5 Crazy Ancient Shoe Trends That Won't Be Inspiring Your Style Anytime Soon

Can you imagine getting up in the morning, picking out the perfect outfit and then leaving the house... barefoot? Of course not. But until 1500 BC (the first time that they were depicted in hieroglyphics), shoes were pure science fiction and humans had to rely on calluses to keep them safe. Eventually, footwear became the norm protecting kings, queens, merchants, and laborers from the elements. Of course, as they became more common the ruling classes developed styles to set their shoes apart. If you thought that Birkenstocks and D'Orsay stilettos were bad, just wait until you get a look at some ancient shoe trends.

And I'm not talking about your grandmother's "ancient" ballet flats. I'm talking ancient ancient. Think clay huts, golden castles, and dragons! No, not dragons. There were never any dragons. But still. These shoes are old. Real old.

Today, our shoe choices are as endless as they are (sometimes) practical, but throughout history we've had to keep our toes covered based on social rank and available materials. While we often turn to the past for fashion inspiration (looking at you gladiator sandals!) these five early shoes probably won't be walking down the runways anytime soon.

Leather Sandals

In Ancient Egypt, leather sandals were color coded according to class; dignitaries wore pastels and the middle class wore plain yellow and red. Of course, gold leather and jewels were saved for the Pharaoh and his court. Over time, the king upped his style game with pointed sandals that peaked over the foot... sort of like an elf. The peaked style was a clear sign of power since only the wealthy could afford to use the extra leather for embellishments, not function.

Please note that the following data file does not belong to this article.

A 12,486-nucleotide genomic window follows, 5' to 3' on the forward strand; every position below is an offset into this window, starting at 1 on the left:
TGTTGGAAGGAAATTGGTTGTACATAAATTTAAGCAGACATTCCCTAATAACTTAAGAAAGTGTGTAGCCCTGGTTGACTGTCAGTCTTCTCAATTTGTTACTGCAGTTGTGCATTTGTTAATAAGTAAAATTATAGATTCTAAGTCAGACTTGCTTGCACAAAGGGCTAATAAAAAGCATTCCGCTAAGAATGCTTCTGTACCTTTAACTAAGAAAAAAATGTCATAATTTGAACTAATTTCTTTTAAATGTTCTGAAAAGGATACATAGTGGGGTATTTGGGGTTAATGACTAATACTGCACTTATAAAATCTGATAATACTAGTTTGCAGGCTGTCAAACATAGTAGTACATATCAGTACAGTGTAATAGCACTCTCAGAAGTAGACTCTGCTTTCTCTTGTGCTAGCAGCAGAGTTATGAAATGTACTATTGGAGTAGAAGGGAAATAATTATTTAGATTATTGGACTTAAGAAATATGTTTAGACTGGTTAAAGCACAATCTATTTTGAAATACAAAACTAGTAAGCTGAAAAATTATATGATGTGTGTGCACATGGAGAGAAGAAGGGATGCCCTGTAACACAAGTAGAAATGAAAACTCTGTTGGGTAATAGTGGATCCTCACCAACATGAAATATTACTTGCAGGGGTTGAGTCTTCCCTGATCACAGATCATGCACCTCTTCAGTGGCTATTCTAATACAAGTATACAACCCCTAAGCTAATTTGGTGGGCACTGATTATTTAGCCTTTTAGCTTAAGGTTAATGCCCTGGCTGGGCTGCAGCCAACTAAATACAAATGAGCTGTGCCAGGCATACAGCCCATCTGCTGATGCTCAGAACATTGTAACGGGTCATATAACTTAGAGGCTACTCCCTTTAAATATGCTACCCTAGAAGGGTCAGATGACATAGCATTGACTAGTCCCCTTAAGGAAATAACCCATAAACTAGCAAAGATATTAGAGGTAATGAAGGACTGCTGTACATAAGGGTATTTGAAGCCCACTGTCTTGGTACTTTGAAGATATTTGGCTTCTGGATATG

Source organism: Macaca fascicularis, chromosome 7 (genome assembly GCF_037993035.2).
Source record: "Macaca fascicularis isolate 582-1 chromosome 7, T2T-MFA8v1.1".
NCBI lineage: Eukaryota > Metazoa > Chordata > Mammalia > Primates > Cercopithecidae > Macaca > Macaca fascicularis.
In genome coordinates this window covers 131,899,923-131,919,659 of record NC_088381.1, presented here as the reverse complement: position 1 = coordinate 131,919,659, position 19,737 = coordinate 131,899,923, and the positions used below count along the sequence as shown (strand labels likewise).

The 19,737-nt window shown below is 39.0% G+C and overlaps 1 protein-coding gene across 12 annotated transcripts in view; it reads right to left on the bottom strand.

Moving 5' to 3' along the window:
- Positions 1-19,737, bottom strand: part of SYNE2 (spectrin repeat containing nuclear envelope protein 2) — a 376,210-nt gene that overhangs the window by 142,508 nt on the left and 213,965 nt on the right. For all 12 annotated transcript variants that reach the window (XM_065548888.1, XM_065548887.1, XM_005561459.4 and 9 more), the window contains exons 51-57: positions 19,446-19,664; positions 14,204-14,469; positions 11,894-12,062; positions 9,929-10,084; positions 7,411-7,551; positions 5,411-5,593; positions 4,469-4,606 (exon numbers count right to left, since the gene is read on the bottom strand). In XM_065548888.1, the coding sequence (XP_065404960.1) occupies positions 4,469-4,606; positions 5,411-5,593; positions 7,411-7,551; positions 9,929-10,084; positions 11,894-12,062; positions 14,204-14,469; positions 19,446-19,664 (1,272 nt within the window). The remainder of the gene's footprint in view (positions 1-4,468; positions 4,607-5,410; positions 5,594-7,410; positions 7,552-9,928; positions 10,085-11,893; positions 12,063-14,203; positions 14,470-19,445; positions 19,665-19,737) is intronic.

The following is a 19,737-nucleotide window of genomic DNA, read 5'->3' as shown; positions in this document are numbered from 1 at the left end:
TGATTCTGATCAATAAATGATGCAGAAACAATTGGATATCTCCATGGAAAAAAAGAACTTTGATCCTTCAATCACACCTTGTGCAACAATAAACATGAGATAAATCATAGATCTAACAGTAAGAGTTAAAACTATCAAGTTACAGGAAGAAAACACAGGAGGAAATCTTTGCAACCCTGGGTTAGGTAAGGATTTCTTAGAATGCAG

Plant-Based Shoes

In South America, the Incas and Mayans didn't need much protection from cold feet, but they did need help navigating rocky terrains. Their solution? They created sandal-like gear from llama leather and woven, plant fiber straps tied to feet called usutas. Usutas had very short soles that covered only from the heel of the foot to the ball! Toes hung free so that you could still get a grip on the ground.

Heels In the Middle of the Shoe

What if high heels were in the middle of shoes? This was the basic idea behind the chopine — a platform sole that attached to the bottom of shoes. This style, popular for nearly three centuries, was originally designed to keep clothing from dragging in the mud and dirt on the street. Women had to balance precariously on the balls of their feet and often needed a cane just to walk. Unfortunately, the city-state of Venice had to ban them after numerous pregnant women fell over and miscarried.

Triangle-Shaped Shoes

Meanwhile, in China, women strived for tiny "lotus feet" that they covered with three-cun lily feet shoes. These tiny, almost triangle shaped shoes were designed for enhancing bound feet and often made from metals or wood and decorated with silks. The tradition of foot binding often left women in severe pain for most of their lives so they could only walk short distances. I can't imagine that having metals strapped to feet made it any easier. And you thought your platforms were heavy!

Ridiculously Pointed Shoes

During the 14th century, European monarchs took to mocking the Polish over their long, pointed shoes known as the poulaine. Shoes of the wealthy (peasant shoe lengths were heavily regulated and kept short) became so ridiculously long that they were supported by pieces of whale bone. Legend has it that the poulaine went out of fashion after the Battle of Nicopolis, when French soldiers were unable to run away... until they cut off the front of their shoes. Talk about a losing battle.

Images: Wikimedia Commons